Abstract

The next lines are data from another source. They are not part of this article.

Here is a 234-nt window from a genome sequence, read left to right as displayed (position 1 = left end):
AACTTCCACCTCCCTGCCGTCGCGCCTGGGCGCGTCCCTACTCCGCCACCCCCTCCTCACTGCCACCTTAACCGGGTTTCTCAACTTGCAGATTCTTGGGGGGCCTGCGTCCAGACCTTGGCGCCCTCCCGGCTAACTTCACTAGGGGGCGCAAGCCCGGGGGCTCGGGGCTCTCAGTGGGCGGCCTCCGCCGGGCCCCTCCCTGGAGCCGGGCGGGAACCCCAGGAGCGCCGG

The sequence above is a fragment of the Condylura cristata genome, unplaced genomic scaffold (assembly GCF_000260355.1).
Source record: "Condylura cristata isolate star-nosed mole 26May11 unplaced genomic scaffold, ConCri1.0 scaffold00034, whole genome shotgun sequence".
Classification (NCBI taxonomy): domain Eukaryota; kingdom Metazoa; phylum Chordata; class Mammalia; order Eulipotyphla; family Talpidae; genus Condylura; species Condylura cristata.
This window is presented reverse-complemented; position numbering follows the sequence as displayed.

Despite a certain fuzziness, and despite strong theoretical arguments against it, the concept of the implied author continues to show up in literary discussions. There are good reasons for its endurance: whatever its limitations and imperfections, the implied author provides convenient ways of talking about particular kinds of issues and particular kinds of texts. In particular, it provides a useful way of discussing the complexities of authorial self-presentation and it offers a pragmatic handle on the intricate rhetoric of contrapuntal works, like Nabokov's Lolita, that refuse to behave in courteous ways.

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